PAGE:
|People's Participation in Managing Common Pool Natural Resources : Lessons of Success in India (IRMA, 1992, 26 p.)|
The Van Panchayats (VPs) in the Uttar Pradesh hills represent one of the oldest people's institutions in India formed for promoting co-management of natural forests by people and government. VPs were constituted by the government under the Indian Forest Act, 1927 in response to people's protests and agitations that followed the settlements and reservations of forests in the Uttar Pradesh hills at the turn of the last century. Till 1865, local people had unrestricted rights in the use of forest resources except as and when some forest produce was to be exported. The local people agitated against the extension of government control over the forests in the region. Consequently, the government agreed to allow people to form VPs to protect and manage the forests in areas where local demand was heavy. The VP rules were originally framed in 1931 and later revised in 1972 and 1976. As of 1985, some 4,058 VPs had been formed in the hills of Uttar Pradesh. Although the formation of VPs started in 1931, the process is still on (Ballabh and Singh, 1988a; 1988b).
The Parwara village falls within the administrative jurisdiction of Nainital district in the Uttar Pradesh hills and is situated about 50 km away from Nainital city on the Ramgarh-Nainital road. The nearest market place is Bhatelia, about 3 km away, and the main village settlement is about 2 km from the pucca road. With a total population of 650 in 1981, the village was smaller than the typical village in the Uttar Pradesh plains and the majority (93%) of the population belonged to a single caste group - the Kshatriyas. Generally villages in these hills are more homogeneous in terms of caste structure than those in the plains (Guha, 1985). The Parwara VP was established as the village had a relatively large area under the VP forest, 249 ha or nearly 2.30 ha per household. The VP forest had a fairly good vegetative cover though at many places denuded and vacant spaces were visible. There were no reserved forests in the vicinity of the village. Kharsu and oak were the two major tree species in the VP forest. In the opinion of the villagers and the Revenue Department officials associated with the VP, the VP forest was better maintained and managed than other VP forests in the area.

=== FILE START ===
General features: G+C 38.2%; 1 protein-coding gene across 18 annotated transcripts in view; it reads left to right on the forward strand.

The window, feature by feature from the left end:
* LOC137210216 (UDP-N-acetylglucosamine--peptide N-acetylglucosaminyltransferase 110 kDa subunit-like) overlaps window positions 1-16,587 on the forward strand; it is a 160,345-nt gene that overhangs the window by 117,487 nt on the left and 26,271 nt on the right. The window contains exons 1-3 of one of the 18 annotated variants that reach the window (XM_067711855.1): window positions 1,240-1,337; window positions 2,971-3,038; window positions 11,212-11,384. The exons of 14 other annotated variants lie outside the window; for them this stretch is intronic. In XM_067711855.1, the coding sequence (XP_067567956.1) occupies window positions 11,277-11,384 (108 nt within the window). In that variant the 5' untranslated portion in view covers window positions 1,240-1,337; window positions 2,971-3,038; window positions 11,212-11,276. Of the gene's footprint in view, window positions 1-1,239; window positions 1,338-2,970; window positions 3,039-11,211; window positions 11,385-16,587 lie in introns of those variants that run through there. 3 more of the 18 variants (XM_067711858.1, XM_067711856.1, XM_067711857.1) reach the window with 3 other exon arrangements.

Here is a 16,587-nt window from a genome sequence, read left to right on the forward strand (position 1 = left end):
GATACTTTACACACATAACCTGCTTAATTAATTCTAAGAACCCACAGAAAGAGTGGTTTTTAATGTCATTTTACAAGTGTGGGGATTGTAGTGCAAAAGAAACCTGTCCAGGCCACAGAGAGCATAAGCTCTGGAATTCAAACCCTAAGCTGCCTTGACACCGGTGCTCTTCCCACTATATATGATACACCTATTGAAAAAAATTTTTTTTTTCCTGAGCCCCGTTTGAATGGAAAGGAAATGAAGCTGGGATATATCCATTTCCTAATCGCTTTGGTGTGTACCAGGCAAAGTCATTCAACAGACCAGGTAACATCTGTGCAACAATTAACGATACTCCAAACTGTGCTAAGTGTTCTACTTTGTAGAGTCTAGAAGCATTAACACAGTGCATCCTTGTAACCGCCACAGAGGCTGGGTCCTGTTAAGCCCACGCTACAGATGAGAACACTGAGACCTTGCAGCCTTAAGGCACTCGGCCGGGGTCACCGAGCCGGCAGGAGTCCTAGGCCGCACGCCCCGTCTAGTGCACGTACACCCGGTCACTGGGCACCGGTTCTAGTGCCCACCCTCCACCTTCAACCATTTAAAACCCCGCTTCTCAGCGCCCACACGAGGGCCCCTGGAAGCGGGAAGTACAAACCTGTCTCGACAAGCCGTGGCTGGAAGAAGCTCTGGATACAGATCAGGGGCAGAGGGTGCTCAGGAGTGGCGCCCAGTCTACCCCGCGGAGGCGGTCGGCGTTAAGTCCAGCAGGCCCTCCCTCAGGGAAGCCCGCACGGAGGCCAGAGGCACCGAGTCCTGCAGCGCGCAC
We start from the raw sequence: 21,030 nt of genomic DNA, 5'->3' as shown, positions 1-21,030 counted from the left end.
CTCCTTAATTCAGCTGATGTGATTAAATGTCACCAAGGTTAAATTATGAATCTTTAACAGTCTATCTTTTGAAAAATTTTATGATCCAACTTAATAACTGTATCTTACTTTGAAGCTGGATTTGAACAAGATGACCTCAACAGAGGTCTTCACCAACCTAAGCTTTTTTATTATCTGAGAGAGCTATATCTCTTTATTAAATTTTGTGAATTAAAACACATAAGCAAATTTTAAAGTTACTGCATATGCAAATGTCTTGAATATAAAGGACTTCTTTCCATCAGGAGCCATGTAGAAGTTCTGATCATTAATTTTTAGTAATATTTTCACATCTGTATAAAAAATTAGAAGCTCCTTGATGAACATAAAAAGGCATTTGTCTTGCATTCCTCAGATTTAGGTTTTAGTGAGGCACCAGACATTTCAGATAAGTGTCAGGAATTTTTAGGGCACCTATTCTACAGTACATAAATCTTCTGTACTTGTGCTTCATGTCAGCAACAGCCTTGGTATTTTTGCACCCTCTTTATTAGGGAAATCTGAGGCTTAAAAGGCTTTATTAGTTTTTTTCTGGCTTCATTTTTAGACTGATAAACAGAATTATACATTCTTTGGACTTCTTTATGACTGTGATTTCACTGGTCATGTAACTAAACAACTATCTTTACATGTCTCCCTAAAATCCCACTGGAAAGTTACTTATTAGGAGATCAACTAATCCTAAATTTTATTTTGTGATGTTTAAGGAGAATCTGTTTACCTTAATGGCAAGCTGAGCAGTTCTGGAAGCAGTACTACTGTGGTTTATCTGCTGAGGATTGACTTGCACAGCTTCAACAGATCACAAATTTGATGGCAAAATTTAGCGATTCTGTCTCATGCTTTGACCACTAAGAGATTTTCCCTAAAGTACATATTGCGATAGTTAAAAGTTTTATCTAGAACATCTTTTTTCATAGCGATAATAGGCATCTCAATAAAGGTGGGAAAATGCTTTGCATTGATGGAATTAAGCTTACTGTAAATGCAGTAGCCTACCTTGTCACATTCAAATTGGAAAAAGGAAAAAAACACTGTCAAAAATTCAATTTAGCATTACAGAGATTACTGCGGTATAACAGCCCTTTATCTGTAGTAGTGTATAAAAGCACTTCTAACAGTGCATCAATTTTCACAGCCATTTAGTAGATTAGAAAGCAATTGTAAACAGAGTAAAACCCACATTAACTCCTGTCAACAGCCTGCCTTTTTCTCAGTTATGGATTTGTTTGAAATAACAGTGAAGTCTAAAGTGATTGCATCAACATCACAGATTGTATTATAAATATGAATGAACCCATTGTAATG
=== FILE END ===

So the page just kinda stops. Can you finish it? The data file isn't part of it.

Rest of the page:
According to the 1976 VP rules, a village interested in forming a VP may pass a resolution with two-thirds of its adult members in its favour, demarcate the land for the purpose and send the resolution to the Sub-divisional Magistrate (SDM) who gets the land surveyed and a Khasra prepared. The approval is given by the District Magistrate (DM) and the final sanction granted by the Commissioner.
At the village level, a VP Committee headed by a Sarpanch (President) is the sole arbitrator for management of the VP forest. The members of the VP are elected by the village people every five years. The election is mostly informal, voting is done by raising hands and not by secret ballot. It is generally ensured that all parts and groups of the village are represented in the VP Committee. A village VP Committee can have 5 to 9 members. The elected members are called Panchas, and they elect their leader, the Sarpanch. The elections to the VP Committee are conducted under the supervision of an officer nominated by the DM (usually Forest Panchayat Inspector - FPI) or Patwari (village revenue clerk). Most often, in VP Committees, each caste is represented in proportion to the number of households in the village belonging to it. The present VP Committee was elected in 1982. In the sixties, for over a decade, the Sarpanch of the VP was a very honest and respected person. During his tenure, the VP forest was managed and protected very effectively. During 1980-82, the earlier Committee had been under suspension and the Patwari was entrusted to look after the management of the VP forest. The reason for suspension, as stated by the villagers, was dissatisfaction of the villagers with the then VP Sarpanch; we were told by the villagers that the Sarpanch, in collusion with a politician, made a lot of money by illicitly felling and selling trees from the VP forest.